Funsolve Limited / Outright Games
Throughout the decade of around 2006 to 2016, I was on cloud nine when it came to playing and collecting video games. My enthusiasm for the medium had skyrocketed as I found myself more interested than ever in games and consoles that I’d always been curious about, but had never possessed. While fanatical about my powerful new Xbox 360, PlayStation 3, and Nintendo Wii systems, practically salivating over prodigious releases such as Halo 3, Super Mario Galaxy and Ratchet & Clank Future: Tools of Destruction, I was also developing an undeniable obsession for all things niche and retro. Slowly but surely, my focus began to switch from the nucleus that was playing the latest and greatest games, to pulling the veil away from the shadowy corridors of the industry, in search of the most unique titles available – the ones that no one else seemed to be playing, along with potentially holding qualities of becoming some of the harder to find releases down the road. Back in 2010, the feeling of discovering a seemingly unknown game in your local store’s discount bin could best be described as jovial and idiosyncratic, to say the least. I was thrilled to come across multitudes of PS2 and GameCube games, usually going for the steep asking price of one dollar each, whereas attempting to place my pre-orders for titles such as Autobahn Polizei and Ninjabread Man almost always left store clerks dumbfounded, scratching their heads in regards to why anyone would be interested in games they hadn’t even heard of. It was a special time when the majority of shops were looking to the future, while simultaneously ridding themselves of anything that had come before the seventh generation of consoles. The retro scene had yet to even become a scene, making it common for stores like EB Games to list now coveted titles such as 2005’s Conker: Live & Reloaded for a price comparable to that of a chocolate bar, or less. Fantastic deals abound, it was almost difficult for me not to find something on sale for an incredible price when flipping through the discount bins, all while I was simply stopping in to pick up my copy of yet another game that nobody else was buying, probably Guilty Gear 2: Overture, or something. It was like taking candy from a baby. Alas, this was during a time before the current crop of game stores picked up on the fact that there was some serious green to be made off of the odd maverick that was never overly interested in the twelfth Assassin’s Creed or Call of Duty release, yet seemingly more smitten with the idea of finding ratty old games belonging to yesteryear systems – you know, the ones that are almost always missing a manual. So, what does all of this rambling have to do with Jumanji: The Video Game? Maybe nothing, maybe everything. See, as the years progress, I’m willing to bet that Jumanji will go on to become another mihrab release of its generation, seldom spoken of, seldom played. Forever locked in the pigeonhole that is to be largely unseen, but still holding of awesome potential in the realms of fast fun and amusement. Whether the game winds up being worth two dollars or two hundred… I’m not concerned. Playing Jumanji: The Video Game took me back to the time of my aforementioned evocations, summoning my memories of hunting down every last game possible, while trying to stay ahead of the curve, playing all of the titles that I didn’t think received the necessary coverage that they deserved. Jumanji is by no means the greatest or sharpest game I’ve ever played, but that’s not the point here. What it is, is a solid, yet very short, offering of entertainment for the Nintendo Switch, one that is all too sure to be overshadowed by its movie counterpart and the plethora of high profile games that already exist for the console. I was genuinely surprised by how much enjoyment I got from it and I’m excited to tell you why.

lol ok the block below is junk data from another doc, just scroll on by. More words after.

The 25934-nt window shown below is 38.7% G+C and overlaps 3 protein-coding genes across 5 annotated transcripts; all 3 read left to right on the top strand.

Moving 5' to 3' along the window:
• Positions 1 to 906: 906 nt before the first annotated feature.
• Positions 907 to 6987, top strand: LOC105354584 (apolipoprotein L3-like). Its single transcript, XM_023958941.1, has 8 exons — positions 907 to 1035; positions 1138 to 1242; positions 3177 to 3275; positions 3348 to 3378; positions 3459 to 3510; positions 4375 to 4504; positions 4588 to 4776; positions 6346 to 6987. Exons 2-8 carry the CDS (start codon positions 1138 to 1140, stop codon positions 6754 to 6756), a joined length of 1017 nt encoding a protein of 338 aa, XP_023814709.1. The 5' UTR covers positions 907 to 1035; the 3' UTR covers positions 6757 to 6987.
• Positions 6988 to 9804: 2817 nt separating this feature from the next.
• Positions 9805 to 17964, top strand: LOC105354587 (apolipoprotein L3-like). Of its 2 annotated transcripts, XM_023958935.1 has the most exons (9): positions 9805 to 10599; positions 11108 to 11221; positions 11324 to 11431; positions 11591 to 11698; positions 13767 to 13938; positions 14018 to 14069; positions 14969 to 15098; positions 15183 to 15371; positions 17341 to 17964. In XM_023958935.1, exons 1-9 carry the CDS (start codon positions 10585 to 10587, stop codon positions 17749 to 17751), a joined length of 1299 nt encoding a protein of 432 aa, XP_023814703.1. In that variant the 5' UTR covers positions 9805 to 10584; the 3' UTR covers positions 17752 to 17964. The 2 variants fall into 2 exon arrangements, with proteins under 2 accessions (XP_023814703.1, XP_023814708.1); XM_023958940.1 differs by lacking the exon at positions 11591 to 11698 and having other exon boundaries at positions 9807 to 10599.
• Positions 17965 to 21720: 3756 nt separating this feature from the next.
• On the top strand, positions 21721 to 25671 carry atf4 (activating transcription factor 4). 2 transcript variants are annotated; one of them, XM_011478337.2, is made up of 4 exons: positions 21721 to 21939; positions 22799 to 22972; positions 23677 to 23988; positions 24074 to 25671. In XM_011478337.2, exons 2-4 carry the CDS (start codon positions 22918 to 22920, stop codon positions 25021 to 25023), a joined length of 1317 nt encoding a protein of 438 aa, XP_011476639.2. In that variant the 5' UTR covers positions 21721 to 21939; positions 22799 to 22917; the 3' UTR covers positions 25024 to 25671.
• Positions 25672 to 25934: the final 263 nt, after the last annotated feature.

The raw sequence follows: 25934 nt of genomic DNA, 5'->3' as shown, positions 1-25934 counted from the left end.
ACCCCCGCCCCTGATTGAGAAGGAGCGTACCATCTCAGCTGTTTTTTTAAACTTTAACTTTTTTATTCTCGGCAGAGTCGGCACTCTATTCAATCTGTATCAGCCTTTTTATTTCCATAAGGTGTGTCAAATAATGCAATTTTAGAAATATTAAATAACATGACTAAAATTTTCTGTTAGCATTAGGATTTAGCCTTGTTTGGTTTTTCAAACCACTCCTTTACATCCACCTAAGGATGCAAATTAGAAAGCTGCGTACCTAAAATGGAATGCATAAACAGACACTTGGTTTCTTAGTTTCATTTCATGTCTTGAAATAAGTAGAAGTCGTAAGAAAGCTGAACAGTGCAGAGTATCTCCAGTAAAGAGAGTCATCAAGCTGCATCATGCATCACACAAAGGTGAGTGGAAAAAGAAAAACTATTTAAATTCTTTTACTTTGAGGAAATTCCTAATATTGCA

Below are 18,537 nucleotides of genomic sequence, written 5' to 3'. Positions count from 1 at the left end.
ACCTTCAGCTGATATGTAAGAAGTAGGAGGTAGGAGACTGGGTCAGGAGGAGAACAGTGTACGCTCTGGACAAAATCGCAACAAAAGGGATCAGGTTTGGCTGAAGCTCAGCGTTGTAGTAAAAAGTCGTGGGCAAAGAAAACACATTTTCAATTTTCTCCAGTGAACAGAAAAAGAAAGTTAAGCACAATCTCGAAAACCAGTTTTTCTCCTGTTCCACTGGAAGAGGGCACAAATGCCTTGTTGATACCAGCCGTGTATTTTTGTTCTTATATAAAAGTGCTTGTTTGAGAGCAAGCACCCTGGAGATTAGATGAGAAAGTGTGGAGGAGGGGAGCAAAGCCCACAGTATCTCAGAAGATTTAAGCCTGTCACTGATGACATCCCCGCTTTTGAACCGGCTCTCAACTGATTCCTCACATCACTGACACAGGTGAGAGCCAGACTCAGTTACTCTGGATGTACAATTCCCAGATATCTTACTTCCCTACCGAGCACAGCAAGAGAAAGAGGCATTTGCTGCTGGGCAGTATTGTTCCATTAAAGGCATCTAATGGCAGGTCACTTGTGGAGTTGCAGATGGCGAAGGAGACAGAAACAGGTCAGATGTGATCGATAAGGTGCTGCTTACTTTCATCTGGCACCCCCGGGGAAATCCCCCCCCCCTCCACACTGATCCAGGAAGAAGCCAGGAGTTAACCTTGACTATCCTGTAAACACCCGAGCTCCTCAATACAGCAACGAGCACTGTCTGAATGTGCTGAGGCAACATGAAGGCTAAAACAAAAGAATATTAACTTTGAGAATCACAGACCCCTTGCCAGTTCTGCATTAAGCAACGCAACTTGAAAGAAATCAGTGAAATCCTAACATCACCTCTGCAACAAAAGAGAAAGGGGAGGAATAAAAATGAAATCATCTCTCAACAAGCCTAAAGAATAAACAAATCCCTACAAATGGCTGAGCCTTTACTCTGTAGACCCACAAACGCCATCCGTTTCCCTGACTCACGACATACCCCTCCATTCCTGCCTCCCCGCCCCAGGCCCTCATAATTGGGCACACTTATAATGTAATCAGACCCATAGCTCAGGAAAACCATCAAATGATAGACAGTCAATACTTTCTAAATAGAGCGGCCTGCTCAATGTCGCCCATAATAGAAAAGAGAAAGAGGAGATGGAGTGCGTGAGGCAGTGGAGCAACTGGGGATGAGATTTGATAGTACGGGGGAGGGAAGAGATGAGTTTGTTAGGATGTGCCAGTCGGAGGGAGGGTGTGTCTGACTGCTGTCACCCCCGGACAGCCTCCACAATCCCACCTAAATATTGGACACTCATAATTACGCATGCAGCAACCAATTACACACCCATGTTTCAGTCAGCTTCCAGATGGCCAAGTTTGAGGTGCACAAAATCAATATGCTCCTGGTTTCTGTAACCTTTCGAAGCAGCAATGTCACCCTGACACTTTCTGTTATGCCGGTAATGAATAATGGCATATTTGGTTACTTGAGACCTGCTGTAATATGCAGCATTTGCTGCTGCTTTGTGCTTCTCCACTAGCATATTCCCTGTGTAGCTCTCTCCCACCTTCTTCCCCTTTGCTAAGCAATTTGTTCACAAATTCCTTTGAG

From the introduction of the game, it’s obvious that Jumanji: The Video Game was designed with the multiplayer experience in mind, as you select from one of four characters and head out as a team (you cannot play solo) into a quartet of levels in search of hidden Jumanji game pieces. Believe it or not, the gameplay is similar to that of something like Gears of War meets Left 4 Dead, as aiming and shooting your weapon is largely viewed from the rear of your character’s left or right shoulder (you can swap between the two) and an extent of teamwork is necessary to make it through the different parts of the stages. The bulk of the game revolves around eliminating enemies that attempt to keep you and your teammates from finding the Jumanji game pieces. Once acquired, the game pieces will unlock a door that will lead to the next section of the level.